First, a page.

• Check the water level in the pan every hour, add more as needed so the juices don't burn on the bottom of the pan.
  • Serving Size: 4 ounces or sliced corned beef
  • 6 tablespoons of pre-mixed whole grain Dijon mustard can be substituted for the individual ingredients.

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Nutrition Facts
Baked Honey Mustard Corned Beef
Amount Per Serving
Calories 279 Calories from Fat 135
% Daily Value*
Fat 15g23%
Saturated Fat 6g30%
Polyunsaturated Fat 0.1g
Monounsaturated Fat 0.2g
Cholesterol 101mg34%
Sodium 1123mg47%
Potassium 15mg0%
Carbohydrates 8g3%
Fiber 0.3g1%
Sugar 8g9%
Protein 31g62%
Iron 3.2mg18%
* Percent Daily Values are based on a 2000 calorie diet.

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Jessica Gavin

I'm a culinary school graduate, cookbook author, and a mom who loves croissants! My passion is creating recipes and sharing the science behind cooking to help you gain confidence in the kitchen.

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70 Comments Leave a comment or review

    • Jessica Gavin says

      DO you have a metal overproof cooling rack you can set on top? Or perhaps you can crumble up 6 to 8 pieces of foil and place underneath the roast. You can also put on top of a bed or root vegetables like onions, carrots, and potatoes.

  1. Patti says

    I’ve had the typical New England boiled corned beef & cabbage all of my life and wasn’t even aware that there was a different way to prepare it. This was absolutely the best that we’ve ever had! I rinsed the roast well as directed and used the glaze, but instead of water in the pan I used apple cider. The meat stayed moist and tender & the flavor was amazing. I roasted carrots, potatoes and cabbage separately in the oven after tossing in olive oil and sprinkled the potatoes with dill. Looking forward to Ruben sandwiches with the leftover meat & having the roasted veggies on the side.

  2. Linda says

    I baked this today in celebration of St Patrick’s Day and it was absolutely delicious! None of my racks fit well in my pans, so I used a broiler pan – covered the bottom in foil then poured the water in, used a little non-stick spray on the top grated portion of the pan and put the meat on top. Next time I’ll line the bottom of the pan with veggies as others did. Easier cleanup than slow cooker!

  3. Noreen says

    I’ve never really been a fan of boiled corned beef so after looking for other ways to make it I came across your recipe. I made it for our St. Patrick’s dinner and my husband (who is Irish) said this is the only way he’ll eat corned beef now. It was so delicious! This recipe is a keeper!

  4. Jordan says

    Hi Jess,
    I tried this recipe last night with a 3lb roast and worked out great. I didn’t follow the recipe exactly, that’s why I didn’t get the nice crust in top. But was a great recipe m, easy to follow and understanding. Thanks so much. Will definitely be using again.

  5. Suzanne Obolsky says

    Hi. I’m confused as to why it says to cook for the brisket for 75 minutes in the text of this 2lb. recipe, but standard recommendations show an hour per pound. Am I missing something? I think I just put my brisket in the oven too late based on this instruction. Thank you.

    • Jessica Gavin says

      Hi Suzanne- I’ve found that a 2-pound brisket needs about 75 minutes, or when the thickest part reaches 160ºF. Bake and check-in at 10-minute intervals after that time if you have a larger roast.

  6. Susan says

    Hi Jessica, How long do you think it will take for a 4.5lb brisket, in the oven? I pretty much doubled up on the ingredients, but not sure about cooking time. Double?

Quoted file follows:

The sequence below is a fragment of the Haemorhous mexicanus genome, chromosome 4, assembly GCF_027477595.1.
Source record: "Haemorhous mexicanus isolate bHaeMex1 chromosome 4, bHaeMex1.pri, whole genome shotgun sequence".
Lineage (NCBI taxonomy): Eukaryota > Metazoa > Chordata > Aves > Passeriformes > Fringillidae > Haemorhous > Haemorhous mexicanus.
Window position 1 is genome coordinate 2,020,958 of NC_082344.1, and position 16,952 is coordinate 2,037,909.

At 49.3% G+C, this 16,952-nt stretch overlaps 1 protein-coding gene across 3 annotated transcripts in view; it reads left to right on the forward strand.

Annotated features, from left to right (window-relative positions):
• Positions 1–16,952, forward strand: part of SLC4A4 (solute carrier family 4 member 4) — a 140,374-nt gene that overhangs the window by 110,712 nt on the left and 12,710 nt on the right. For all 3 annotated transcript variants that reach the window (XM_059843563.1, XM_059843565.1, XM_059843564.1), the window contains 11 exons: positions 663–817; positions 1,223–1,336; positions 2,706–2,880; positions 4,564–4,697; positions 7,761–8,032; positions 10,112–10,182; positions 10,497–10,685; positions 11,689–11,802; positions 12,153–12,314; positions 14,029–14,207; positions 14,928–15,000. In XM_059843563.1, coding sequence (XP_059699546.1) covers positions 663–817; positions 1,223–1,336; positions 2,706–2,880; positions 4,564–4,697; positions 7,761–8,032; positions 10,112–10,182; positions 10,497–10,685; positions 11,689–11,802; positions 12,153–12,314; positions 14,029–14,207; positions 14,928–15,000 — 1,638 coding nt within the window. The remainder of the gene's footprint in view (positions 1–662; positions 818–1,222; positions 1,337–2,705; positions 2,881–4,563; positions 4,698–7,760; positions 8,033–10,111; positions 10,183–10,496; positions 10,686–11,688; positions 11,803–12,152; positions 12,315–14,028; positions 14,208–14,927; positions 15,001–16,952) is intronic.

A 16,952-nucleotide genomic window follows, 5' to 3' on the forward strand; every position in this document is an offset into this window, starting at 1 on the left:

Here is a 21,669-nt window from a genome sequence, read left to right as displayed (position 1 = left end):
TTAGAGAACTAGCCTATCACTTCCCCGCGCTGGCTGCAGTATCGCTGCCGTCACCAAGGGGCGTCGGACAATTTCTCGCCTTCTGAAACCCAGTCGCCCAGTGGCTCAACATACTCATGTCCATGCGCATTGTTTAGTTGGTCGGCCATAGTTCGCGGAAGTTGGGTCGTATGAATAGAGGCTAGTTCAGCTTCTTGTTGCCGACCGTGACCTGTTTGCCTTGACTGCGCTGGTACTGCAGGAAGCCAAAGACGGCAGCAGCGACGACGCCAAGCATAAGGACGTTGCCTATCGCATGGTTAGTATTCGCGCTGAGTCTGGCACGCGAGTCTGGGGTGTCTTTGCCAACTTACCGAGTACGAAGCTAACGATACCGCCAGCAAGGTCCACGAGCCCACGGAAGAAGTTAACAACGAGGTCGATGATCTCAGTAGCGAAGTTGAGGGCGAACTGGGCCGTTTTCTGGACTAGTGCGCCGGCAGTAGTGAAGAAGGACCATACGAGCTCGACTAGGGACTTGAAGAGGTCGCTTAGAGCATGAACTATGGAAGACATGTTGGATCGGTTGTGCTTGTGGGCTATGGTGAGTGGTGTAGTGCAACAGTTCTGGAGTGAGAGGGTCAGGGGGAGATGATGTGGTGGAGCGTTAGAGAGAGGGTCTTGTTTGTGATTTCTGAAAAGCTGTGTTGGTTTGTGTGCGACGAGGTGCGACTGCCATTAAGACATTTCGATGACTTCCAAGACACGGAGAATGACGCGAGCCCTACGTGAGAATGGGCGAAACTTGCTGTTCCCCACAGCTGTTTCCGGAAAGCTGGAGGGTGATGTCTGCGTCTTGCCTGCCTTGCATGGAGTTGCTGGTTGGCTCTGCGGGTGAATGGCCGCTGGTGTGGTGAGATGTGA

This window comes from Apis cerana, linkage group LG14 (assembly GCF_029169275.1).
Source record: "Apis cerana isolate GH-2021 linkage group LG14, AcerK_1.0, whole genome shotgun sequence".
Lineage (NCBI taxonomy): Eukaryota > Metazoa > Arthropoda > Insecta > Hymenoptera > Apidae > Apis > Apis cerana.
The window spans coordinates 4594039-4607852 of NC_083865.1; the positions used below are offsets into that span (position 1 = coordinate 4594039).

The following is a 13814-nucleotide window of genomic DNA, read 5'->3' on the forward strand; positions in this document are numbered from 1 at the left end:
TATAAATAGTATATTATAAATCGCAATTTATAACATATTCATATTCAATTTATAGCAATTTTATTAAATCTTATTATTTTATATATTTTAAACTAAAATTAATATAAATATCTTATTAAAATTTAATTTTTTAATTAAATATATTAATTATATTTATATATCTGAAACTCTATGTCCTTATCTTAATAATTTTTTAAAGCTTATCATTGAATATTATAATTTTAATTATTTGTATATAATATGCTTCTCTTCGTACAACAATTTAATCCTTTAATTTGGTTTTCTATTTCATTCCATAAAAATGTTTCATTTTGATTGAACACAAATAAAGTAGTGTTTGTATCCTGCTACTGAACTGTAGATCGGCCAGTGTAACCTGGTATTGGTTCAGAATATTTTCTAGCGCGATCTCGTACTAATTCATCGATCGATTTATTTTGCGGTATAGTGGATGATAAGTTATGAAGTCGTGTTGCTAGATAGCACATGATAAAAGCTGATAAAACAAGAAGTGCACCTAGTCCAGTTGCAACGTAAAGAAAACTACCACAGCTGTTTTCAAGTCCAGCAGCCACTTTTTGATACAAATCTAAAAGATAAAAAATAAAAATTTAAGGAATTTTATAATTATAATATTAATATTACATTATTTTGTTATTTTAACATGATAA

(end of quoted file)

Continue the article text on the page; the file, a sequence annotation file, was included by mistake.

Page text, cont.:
• Susan says

        Thank you! But I didn’t see your answer (until this morning), so I went ahead and cooked it last night for 3 1/2 hours (50 minute per pound, 4 1/2pounds….) Then, when I stuck the thermometer in it it was over 200 degrees, so I was little concerned. But it was BY FAR the BEST corned beef we have EVER had in our entire lives. And corned beef (the boiled kind) has always been a staple in my house – growing up and as a Mom and Grandma. I followed your recipe very closely. I put it on a small rack, but in a full size roasting pan (’cause that’s what I had). I put water in the bottom, so maybe there was more water overall in such a large pan, but it was not touching the meat. I sealed it with foil fairly tight, not loosely as you said. I checked it once and there was still plenty of water, and still some when it was done. Because it was so late, I let it cool and put it in the fridge, as is. Tonight I pulled it out and heated it up covered, then broiled it in the same pan. It worked beautifully! And it was SO delicious and tender! And dinner was EASY tonight! Oh, one more thing – I did boil it briefly before preparing and baking it. Last time I tried baking a corned beef it was WAY to salty. This time it was perfect!

  7. Lindi says

    Love a really yummie corn beef. I do something very similar when l do a corned pork, never thought to do it with Corned Beef. Will have to get a Silverstein next shop, I had bought a corned pork last week, it can stay in the freezer abit longer.. Thanks for the recipe…

  8. Dick Skogg says

    I simmered the roast as per instructions for 3 hours so as to take advantage of the seasoning pack but also added a quartered onion, a few allspice berries, bay leaf and a bit of chopped celery. I removed it from the dutch oven and placed whole cloves inserted into the fat layer and coated the brisket with your mixture. I baked it in a 425 degree oven for 20 minutes and it turned out to be the best corned beef we have ever made.

  9. Anna Leah says

    We have been making corned beef this way for years now and get as big a piece as possible but perhaps next time two 2-lbs. roast will mean less cooking and waiting! Love the honey mustard topping and looking forward to leftovers tomorrow. We make this not just for St. Patty’s Day but oh how we look forward to March 17 each year. This year we also tried your Bailey’s Brownie! Thanks for your recipes.